Mental health facility near Ashton railway line approved

A new mental health facility will be built in Ashton despite scores of residents objecting and Network Rail fearing that its proximity to a train station was a risk to the network.

The decision by Tameside’s planning committee to allow the construction of a three-storey block of flats off Rutland Street left one objector in tears.

The supported housing scheme for people with mental health issues would cater for 20 people, with 16 self-contained flats and four bedsits, as well as staff living accommodation. 

Network Rail had formally raised issues with the proposals on behalf of the rail industry’s suicide prevention programme. They argued that the scheme was placing vulnerable people near the railway line and close to Stalybridge train station, which presents a ‘risk to the rail network’.

Analysis of incidents on their rail lines since December 2017 had shown that more than 60 pc of people who had attempted to, or taken their own life had a history of mental health issues. And 87 letters of representation against the proposals had been received by the council, while all three of the ward councillors had also formally objected. 

The Tameside and Glossop Clinical Commissioning Group has a contract with the applicant, charitable organisation Richmond Fellowship, to provide supported accommodation in Tameside. NHS officials had written in support of the application, which would replace a facility on Manchester Road which is ‘no longer fit for purpose’.

But objector Michael Smith told the committee that they feared the size of the new building would ‘dominate’ the landscape. 

“We still feel that this building has an overbearing and overpowering effect on the local community by virtue of its sheer size and bulk and mass,” he said. “Network Rail’s suicide prevention team still object, they have not withdrawn their objection. 

“Surely their wise counsel, their knowledge of issues regarding vulnerable people in relation to hazards around the area that are apparent to all should not be underestimated.”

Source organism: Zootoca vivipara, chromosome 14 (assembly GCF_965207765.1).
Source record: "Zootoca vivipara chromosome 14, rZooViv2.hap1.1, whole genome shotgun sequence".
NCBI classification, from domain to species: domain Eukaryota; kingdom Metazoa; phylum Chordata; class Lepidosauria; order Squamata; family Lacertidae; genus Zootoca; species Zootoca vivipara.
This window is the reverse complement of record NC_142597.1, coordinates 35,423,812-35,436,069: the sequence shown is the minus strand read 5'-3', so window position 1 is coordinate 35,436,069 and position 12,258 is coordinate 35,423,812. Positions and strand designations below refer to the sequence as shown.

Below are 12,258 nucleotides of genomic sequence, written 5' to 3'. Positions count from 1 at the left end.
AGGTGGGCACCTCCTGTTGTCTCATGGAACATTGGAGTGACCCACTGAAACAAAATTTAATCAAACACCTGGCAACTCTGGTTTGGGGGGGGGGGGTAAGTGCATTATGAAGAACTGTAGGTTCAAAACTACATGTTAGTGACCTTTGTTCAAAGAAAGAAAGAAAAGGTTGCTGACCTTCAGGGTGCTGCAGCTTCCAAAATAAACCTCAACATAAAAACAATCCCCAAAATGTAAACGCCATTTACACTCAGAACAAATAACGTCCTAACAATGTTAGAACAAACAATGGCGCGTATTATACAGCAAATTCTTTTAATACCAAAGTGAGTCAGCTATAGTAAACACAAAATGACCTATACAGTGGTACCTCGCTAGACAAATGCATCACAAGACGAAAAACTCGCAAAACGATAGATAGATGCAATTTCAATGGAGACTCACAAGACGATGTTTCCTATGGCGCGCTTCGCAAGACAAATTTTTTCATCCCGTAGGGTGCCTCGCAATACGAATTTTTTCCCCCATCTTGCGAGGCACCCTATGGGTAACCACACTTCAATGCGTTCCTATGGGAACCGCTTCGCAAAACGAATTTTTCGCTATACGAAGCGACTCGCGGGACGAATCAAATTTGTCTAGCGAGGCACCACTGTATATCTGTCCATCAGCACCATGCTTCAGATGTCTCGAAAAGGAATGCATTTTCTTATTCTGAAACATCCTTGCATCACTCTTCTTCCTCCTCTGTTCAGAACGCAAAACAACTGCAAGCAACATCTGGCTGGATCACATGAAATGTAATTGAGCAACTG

He added: “The residents are not opposed to this because it happens to be a facility to house those with mental health needs. It is about the fact that it is a neighbourhood of low profile two storey buildings.”

Ward councillor Margaret Sidebottom said: “We still believe that vulnerable people should not be living next to a railway line where there is a known suicide risk We also believe that the building is too overpowering being a three-storey size. It will take away light from the surrounding properties.”

But principal planner David Thompson told councillors that issues over the specific use of the building was not a ‘material planning consideration’.

He said: “There is a recognised need for the facility and the regenerative benefits it will have by bringing the site back into use.

“Officers consider that the design approach to the site is acceptable because the three storey element would be separated by quite a distance from the eastern boundary of the site by a single storey element that would provide the entrance.

“In terms of residential amenity it’s considered to be acceptable.”

Bill Jennings from JDA Architects, and representing the Richmond Fellowship spoke in support of the application. He referenced the death of Parys Lapper in August, who was bullied over his mother Alison Lapper – who posed for Marc Quinn’s Trafalgar Square statue – and her disability.

“This application is on behalf of similar residents, like Parys, who already live in Tameside,” he said. “At the moment they live in inappropriate housing and with this building we are proposing to give them a new home.”

He said the building would not only provide living space, but education, training and ‘life skills’, and the Richmond Fellowship had already spent three years looking at other sites.

“The scheme is appropriate and compatible with its surroundings,” he concluded.

Conservative councillor Doreen Dickinson, who was the only member to vote against the application, said: “Purely in my opinion I would fail this application on our own policies because it doesn’t meet any of them.”

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